If you play EA's popular Battlefield Play4Free game on an older version of Windows, a pair of researchers say they can hijack your system by luring you to a booby-trapped website.
The proof-of-concept exploit, demonstrated last week at the Black Hat security conference in Amsterdam, allows attackers to surreptitiously execute malicious code on default systems running Windows XP or Windows 2003 that have the Play4Free title installed. There are close to 1 million players of the first-person shooter game, and about 39 percent of Windows users are still on XP.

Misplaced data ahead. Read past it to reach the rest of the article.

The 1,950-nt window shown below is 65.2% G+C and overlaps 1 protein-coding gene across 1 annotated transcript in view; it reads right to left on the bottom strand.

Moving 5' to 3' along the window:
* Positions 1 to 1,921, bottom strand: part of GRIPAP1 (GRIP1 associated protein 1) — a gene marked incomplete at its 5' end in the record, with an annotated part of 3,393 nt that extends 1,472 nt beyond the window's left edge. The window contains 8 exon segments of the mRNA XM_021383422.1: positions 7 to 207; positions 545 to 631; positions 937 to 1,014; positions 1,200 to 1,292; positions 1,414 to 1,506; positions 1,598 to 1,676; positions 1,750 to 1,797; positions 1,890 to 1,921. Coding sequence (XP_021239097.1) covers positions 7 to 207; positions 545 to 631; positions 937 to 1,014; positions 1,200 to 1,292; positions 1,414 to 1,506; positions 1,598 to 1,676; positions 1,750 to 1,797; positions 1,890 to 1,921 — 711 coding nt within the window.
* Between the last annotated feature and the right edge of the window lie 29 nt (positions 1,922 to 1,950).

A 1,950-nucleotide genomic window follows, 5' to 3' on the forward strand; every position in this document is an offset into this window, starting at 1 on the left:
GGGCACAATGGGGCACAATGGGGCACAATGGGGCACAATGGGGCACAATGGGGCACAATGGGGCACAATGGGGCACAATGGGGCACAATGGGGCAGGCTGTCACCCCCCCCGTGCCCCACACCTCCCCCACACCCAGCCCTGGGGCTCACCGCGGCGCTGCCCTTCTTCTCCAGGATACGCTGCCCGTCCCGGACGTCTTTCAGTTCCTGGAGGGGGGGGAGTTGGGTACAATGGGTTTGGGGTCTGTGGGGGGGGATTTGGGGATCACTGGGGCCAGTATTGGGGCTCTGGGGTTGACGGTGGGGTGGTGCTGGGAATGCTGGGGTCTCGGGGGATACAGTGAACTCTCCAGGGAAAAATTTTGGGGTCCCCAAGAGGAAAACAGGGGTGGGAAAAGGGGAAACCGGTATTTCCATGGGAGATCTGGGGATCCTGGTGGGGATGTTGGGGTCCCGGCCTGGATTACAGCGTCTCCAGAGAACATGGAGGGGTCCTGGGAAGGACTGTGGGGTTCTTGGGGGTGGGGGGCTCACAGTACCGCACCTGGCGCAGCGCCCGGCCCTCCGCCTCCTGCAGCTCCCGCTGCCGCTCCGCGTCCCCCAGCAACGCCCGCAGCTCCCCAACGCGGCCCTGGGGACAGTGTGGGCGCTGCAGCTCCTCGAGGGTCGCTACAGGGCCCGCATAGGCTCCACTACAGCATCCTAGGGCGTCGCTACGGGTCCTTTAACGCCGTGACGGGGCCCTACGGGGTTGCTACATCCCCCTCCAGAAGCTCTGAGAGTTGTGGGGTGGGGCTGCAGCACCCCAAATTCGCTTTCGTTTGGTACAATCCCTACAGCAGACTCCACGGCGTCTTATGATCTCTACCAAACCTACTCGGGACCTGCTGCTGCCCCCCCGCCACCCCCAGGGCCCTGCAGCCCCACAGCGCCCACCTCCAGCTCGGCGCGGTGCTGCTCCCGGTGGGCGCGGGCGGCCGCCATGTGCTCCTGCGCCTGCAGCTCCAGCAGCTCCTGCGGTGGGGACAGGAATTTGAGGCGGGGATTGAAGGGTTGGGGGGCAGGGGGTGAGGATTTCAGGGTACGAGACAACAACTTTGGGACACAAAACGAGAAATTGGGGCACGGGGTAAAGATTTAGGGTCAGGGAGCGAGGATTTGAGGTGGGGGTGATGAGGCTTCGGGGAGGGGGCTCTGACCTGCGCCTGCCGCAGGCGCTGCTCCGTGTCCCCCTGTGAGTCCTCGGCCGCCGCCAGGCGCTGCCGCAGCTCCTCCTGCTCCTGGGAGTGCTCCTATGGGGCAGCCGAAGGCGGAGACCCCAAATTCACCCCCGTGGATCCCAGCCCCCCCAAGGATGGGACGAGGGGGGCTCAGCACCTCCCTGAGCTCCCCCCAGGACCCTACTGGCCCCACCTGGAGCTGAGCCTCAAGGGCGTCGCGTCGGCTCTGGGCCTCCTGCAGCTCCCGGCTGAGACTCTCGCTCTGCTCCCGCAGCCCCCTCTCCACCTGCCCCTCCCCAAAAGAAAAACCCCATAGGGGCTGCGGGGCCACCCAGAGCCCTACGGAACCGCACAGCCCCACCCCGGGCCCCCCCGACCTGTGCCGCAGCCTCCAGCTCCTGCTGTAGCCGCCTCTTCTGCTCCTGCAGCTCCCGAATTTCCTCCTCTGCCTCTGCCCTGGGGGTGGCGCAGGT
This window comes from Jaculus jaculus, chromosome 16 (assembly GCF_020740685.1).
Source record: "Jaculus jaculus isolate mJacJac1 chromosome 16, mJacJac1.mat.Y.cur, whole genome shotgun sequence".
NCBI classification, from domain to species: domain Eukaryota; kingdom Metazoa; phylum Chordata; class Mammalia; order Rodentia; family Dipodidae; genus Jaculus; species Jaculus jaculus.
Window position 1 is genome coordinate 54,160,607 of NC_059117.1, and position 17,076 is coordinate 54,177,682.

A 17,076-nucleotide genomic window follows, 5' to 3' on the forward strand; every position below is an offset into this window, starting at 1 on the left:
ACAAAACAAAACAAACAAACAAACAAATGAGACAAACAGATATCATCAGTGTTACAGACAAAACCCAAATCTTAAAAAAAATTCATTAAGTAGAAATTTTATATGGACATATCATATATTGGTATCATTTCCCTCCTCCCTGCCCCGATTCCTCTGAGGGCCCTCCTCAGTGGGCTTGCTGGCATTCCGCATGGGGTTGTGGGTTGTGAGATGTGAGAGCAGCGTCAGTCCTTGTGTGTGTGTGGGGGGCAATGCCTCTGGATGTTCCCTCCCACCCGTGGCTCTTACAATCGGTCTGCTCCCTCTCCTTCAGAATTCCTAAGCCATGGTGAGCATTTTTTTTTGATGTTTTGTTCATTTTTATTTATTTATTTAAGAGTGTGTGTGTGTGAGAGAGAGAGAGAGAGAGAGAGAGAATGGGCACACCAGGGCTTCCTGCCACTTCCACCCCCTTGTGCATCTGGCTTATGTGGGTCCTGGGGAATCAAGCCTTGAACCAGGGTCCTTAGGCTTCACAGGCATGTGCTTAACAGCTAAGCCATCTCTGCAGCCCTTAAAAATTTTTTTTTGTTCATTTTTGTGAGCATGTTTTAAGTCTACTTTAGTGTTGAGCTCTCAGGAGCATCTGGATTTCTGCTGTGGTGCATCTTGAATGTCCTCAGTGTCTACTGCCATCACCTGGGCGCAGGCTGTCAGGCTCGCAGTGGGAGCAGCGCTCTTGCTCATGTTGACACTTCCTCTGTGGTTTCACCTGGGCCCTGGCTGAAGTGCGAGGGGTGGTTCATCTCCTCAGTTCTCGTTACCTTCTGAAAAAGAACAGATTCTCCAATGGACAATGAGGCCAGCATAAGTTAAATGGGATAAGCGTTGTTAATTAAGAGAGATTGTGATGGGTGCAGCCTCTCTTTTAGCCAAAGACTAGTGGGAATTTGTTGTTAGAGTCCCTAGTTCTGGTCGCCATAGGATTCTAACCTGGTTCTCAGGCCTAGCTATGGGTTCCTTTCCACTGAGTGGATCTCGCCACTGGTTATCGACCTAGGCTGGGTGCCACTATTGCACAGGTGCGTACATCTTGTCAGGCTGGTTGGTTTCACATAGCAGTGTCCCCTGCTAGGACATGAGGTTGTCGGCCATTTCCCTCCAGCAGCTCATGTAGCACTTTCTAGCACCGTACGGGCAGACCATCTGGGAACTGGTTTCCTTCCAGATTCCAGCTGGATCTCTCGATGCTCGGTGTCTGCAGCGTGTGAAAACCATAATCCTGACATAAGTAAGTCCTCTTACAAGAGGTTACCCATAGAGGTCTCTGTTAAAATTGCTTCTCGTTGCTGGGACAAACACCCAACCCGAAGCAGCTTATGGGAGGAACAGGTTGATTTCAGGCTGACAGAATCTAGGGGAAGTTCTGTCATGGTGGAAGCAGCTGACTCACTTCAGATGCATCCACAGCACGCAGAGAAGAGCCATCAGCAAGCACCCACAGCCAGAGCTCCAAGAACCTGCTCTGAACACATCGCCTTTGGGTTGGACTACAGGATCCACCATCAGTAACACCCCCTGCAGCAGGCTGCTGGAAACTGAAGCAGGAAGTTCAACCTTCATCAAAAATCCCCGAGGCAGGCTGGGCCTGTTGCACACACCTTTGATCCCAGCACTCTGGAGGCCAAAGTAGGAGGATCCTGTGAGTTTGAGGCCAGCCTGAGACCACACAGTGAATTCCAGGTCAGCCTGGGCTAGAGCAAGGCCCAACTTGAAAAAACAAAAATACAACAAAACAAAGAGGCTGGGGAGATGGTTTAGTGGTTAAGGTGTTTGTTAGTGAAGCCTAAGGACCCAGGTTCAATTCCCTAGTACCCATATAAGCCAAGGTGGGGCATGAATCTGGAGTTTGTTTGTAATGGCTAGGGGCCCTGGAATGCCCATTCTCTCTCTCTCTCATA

The webpage used in the exploit opens the game on a victim's computer and instructs it to load a malicious "MOD" file used to customize game settings and features, according to a document the researchers published Friday. Using some nonstandard behavior of a programming interface version found only in older versions of Windows, the MOD file is able to upload a malicious batch file that will be executed the next time the computer is restarted. The technique is successful because it overrides a whitelist that's supposed to restrict the sites that are permitted to load the Play4Free game.